As the details of Twitters’ initial public offering unravel, company documents suggest a valuation of $12.8 billion.
The company, which remains unprofitable after seven years, generated $253 million during the first half of this year.
“Whether it’s worth $12 billion or not is really going to come down to how they can embrace this real-time news and information vision, how they can extend it to other revenue lines and how they can grow around the world,” Brian Blau, a San Francisco-based technology analyst at Gartner, said in an interview with Bloomberg.
Twitter’s valuation puts it at nearly 29 times annual revenue—a higher figure even than Facebook’s, whose IPO was a flop (the company finally reached its original IPO share price after a year in the red). LinkedIn, arguably tech’s most successful recent IPO, was valued at 14.5 times revenue.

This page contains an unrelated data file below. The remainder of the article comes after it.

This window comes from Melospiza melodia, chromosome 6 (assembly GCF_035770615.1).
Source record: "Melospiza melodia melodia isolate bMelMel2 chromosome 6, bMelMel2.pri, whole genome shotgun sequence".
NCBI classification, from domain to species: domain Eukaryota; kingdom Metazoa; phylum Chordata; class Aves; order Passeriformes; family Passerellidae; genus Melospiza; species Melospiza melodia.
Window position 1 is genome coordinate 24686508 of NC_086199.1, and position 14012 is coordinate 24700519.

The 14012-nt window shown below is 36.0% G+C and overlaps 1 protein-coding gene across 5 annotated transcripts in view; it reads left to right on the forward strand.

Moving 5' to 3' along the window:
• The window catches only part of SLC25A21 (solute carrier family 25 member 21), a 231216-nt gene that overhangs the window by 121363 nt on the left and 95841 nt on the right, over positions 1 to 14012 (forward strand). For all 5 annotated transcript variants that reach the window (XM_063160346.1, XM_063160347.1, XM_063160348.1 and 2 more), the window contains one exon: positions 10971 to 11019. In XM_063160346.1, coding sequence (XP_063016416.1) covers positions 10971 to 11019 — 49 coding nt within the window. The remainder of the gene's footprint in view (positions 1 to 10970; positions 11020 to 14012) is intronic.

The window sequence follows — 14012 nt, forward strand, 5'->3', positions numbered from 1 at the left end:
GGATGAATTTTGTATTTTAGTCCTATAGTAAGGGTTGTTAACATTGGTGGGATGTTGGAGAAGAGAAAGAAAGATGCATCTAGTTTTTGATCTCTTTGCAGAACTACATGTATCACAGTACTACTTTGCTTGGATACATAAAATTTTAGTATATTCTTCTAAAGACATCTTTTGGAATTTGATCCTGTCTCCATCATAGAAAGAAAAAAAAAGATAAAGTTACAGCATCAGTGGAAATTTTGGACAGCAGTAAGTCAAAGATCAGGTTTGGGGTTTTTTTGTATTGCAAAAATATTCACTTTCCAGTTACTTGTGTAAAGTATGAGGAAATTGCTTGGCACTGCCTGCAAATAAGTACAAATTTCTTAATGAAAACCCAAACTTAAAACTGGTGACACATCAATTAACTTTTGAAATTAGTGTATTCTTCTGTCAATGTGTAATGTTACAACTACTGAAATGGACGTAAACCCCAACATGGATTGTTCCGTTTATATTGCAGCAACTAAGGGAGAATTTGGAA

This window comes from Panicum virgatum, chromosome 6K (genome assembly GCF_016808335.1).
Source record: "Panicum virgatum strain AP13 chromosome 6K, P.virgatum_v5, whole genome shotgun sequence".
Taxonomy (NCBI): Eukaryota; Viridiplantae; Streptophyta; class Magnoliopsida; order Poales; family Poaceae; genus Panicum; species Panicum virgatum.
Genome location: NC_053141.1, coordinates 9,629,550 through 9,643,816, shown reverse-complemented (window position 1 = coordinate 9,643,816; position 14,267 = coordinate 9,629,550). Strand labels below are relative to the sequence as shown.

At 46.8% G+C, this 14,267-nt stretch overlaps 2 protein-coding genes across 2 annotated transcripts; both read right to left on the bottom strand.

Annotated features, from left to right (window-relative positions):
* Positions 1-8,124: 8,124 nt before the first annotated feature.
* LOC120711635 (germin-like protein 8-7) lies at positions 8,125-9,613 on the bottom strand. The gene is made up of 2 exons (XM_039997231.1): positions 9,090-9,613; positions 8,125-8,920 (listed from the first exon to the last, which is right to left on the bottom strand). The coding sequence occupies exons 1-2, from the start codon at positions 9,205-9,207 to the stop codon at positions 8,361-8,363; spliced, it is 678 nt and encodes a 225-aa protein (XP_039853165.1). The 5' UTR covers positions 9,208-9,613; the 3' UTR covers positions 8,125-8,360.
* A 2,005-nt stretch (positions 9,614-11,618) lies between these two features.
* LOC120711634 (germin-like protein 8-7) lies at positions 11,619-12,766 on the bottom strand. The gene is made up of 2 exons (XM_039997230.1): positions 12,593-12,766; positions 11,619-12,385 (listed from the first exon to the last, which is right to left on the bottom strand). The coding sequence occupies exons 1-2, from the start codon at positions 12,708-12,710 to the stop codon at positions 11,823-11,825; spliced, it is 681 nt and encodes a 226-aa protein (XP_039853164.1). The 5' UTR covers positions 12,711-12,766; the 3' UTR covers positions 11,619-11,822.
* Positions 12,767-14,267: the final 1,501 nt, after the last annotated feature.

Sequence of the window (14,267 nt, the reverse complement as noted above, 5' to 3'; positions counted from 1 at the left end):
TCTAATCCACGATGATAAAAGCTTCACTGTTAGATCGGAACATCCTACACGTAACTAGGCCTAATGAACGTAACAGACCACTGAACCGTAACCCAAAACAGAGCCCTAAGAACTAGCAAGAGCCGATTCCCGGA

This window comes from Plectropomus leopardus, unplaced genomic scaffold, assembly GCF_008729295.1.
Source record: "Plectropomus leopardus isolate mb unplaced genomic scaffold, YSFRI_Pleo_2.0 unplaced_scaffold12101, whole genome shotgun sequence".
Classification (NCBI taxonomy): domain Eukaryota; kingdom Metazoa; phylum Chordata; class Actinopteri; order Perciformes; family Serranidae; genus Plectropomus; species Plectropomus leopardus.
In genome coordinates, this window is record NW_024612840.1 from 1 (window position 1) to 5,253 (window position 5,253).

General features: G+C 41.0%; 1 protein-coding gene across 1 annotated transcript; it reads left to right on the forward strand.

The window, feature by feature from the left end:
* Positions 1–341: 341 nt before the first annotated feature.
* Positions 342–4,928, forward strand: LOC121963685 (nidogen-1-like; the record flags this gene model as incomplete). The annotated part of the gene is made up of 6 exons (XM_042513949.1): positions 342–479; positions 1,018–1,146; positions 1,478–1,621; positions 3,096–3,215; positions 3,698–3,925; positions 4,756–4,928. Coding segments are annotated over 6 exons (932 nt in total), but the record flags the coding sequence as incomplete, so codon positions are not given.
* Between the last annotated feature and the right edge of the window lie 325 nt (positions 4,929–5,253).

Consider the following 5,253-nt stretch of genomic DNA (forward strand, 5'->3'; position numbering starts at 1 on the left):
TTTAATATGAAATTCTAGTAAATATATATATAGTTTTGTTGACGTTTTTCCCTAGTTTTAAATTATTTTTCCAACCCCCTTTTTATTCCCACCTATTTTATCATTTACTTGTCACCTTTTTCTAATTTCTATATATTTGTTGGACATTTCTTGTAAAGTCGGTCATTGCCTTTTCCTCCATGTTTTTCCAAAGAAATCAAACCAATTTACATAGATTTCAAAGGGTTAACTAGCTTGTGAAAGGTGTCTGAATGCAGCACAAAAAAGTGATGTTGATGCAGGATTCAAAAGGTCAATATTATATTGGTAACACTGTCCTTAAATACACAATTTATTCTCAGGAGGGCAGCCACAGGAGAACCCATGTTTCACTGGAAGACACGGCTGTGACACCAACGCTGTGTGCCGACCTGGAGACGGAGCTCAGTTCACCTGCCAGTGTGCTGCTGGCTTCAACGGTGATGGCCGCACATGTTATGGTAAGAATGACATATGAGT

65% of Twitter’s ad revenue is generated from mobile, higher than Facebook’s 41%. But the microblogging network posted a net loss of almost $70 million in the first half of this year—a greater loss than the same period last year. Its total defecit is now in excess of $400 million.
Twitter’s IPO includes 32 pages of risk factors, 10 more than Facebook’s IPO filing last year.
The social network claims 218 million active monthly users, up 44% from last year. The company earns 64 cents of revenue per user.